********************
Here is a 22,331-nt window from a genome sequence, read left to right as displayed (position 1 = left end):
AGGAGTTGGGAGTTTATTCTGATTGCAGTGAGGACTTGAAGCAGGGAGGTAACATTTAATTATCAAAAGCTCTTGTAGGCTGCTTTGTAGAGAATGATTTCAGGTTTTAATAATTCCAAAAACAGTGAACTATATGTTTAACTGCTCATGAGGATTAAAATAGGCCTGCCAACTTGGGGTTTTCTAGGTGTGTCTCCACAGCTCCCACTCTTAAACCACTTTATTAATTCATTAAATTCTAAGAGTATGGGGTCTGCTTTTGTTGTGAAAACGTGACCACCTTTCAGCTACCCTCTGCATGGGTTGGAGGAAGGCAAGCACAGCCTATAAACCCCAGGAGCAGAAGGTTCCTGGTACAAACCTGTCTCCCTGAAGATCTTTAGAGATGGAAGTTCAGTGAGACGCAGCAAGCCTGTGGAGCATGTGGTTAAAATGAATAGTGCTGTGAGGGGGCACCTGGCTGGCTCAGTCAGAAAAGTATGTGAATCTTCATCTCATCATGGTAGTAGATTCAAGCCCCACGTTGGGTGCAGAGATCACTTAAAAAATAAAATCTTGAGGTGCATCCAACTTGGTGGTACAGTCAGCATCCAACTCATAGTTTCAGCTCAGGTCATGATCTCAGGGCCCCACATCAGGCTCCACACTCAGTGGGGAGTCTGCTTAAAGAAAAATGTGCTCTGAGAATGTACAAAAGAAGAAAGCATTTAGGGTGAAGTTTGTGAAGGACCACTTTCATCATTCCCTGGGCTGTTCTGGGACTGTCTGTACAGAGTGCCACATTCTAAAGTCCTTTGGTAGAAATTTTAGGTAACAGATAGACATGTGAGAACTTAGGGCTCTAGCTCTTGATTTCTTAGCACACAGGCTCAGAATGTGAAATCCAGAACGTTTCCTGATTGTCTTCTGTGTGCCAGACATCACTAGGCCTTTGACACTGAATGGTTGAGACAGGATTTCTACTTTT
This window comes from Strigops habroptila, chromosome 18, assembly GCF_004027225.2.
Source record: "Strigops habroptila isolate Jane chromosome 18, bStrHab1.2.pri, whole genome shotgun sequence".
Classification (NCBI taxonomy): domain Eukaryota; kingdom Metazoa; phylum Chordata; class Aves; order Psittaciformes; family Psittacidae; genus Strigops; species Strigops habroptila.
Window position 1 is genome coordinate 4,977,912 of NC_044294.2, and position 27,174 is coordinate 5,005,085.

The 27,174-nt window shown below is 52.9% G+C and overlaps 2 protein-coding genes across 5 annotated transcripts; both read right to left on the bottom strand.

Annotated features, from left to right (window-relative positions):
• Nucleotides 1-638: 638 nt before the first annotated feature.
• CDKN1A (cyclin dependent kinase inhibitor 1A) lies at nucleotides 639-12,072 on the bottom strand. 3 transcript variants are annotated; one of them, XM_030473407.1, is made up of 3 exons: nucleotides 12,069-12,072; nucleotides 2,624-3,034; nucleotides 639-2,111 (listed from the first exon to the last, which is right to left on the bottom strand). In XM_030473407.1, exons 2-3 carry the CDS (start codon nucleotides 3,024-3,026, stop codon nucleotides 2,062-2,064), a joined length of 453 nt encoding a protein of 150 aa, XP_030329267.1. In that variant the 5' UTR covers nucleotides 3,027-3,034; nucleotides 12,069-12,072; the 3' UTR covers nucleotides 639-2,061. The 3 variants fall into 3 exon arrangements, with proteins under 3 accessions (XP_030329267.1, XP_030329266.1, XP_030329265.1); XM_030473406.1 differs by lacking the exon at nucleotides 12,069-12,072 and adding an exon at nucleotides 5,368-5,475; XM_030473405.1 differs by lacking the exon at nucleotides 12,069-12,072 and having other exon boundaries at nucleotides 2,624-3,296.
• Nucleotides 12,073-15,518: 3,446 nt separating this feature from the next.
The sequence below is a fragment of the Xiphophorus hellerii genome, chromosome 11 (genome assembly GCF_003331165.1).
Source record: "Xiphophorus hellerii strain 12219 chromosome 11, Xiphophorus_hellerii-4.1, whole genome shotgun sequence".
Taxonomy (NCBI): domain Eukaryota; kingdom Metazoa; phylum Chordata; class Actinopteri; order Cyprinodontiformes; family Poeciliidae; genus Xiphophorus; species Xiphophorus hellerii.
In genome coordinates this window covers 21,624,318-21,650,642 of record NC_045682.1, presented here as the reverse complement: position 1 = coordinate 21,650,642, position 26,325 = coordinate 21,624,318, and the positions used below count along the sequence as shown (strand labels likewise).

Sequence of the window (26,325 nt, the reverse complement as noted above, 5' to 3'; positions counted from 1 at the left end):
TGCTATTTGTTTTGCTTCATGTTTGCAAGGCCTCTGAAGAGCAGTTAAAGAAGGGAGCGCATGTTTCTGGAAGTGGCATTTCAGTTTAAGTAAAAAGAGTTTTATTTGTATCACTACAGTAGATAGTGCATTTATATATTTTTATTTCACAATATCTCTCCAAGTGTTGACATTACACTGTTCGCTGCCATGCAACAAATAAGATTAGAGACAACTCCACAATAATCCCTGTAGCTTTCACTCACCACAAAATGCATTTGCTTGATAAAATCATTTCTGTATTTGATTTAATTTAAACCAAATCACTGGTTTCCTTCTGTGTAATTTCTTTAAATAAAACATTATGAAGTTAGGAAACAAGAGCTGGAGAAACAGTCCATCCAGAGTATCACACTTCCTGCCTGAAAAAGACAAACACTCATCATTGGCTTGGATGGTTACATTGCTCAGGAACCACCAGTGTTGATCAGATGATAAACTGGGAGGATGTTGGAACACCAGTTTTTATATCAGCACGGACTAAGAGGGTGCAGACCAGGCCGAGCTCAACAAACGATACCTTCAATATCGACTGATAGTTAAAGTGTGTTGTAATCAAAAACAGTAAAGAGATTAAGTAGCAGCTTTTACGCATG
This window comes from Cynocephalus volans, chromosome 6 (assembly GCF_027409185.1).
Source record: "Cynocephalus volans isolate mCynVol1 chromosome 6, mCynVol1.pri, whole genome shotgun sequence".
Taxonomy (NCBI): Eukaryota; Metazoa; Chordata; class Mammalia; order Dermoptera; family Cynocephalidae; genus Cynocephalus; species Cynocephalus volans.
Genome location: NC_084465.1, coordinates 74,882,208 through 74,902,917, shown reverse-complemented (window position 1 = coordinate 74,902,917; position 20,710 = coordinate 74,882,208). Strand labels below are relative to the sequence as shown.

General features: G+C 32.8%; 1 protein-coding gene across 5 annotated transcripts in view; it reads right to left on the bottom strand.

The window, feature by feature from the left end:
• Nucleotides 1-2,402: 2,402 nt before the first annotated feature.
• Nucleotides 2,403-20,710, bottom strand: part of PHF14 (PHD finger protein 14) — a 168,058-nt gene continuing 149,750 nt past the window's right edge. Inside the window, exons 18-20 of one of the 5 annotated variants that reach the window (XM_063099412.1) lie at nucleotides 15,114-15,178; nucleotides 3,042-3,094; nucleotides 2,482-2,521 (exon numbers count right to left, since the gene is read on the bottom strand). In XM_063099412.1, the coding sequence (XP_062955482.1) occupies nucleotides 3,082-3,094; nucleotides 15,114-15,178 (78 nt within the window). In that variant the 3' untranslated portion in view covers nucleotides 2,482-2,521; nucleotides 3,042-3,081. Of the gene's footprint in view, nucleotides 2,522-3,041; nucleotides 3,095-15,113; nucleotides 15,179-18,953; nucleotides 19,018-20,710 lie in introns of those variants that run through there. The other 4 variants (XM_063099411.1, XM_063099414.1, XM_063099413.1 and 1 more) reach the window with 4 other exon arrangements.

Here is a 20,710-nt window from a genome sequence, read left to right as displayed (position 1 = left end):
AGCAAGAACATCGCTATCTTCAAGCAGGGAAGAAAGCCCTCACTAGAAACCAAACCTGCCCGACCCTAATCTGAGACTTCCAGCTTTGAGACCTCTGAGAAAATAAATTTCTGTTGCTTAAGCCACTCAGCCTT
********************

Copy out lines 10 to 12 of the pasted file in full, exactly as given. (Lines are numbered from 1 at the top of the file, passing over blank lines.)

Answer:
• CDKN1A (cyclin dependent kinase inhibitor 1A) lies at nucleotides 639-12,072 on the bottom strand. 3 transcript variants are annotated; one of them, XM_030473407.1, is made up of 3 exons: nucleotides 12,069-12,072; nucleotides 2,624-3,034; nucleotides 639-2,111 (listed from the first exon to the last, which is right to left on the bottom strand). In XM_030473407.1, exons 2-3 carry the CDS (start codon nucleotides 3,024-3,026, stop codon nucleotides 2,062-2,064), a joined length of 453 nt encoding a protein of 150 aa, XP_030329267.1. In that variant the 5' UTR covers nucleotides 3,027-3,034; nucleotides 12,069-12,072; the 3' UTR covers nucleotides 639-2,061. The 3 variants fall into 3 exon arrangements, with proteins under 3 accessions (XP_030329267.1, XP_030329266.1, XP_030329265.1); XM_030473406.1 differs by lacking the exon at nucleotides 12,069-12,072 and adding an exon at nucleotides 5,368-5,475; XM_030473405.1 differs by lacking the exon at nucleotides 12,069-12,072 and having other exon boundaries at nucleotides 2,624-3,296.
• Nucleotides 12,073-15,518: 3,446 nt separating this feature from the next.
The sequence below is a fragment of the Xiphophorus hellerii genome, chromosome 11 (genome assembly GCF_003331165.1).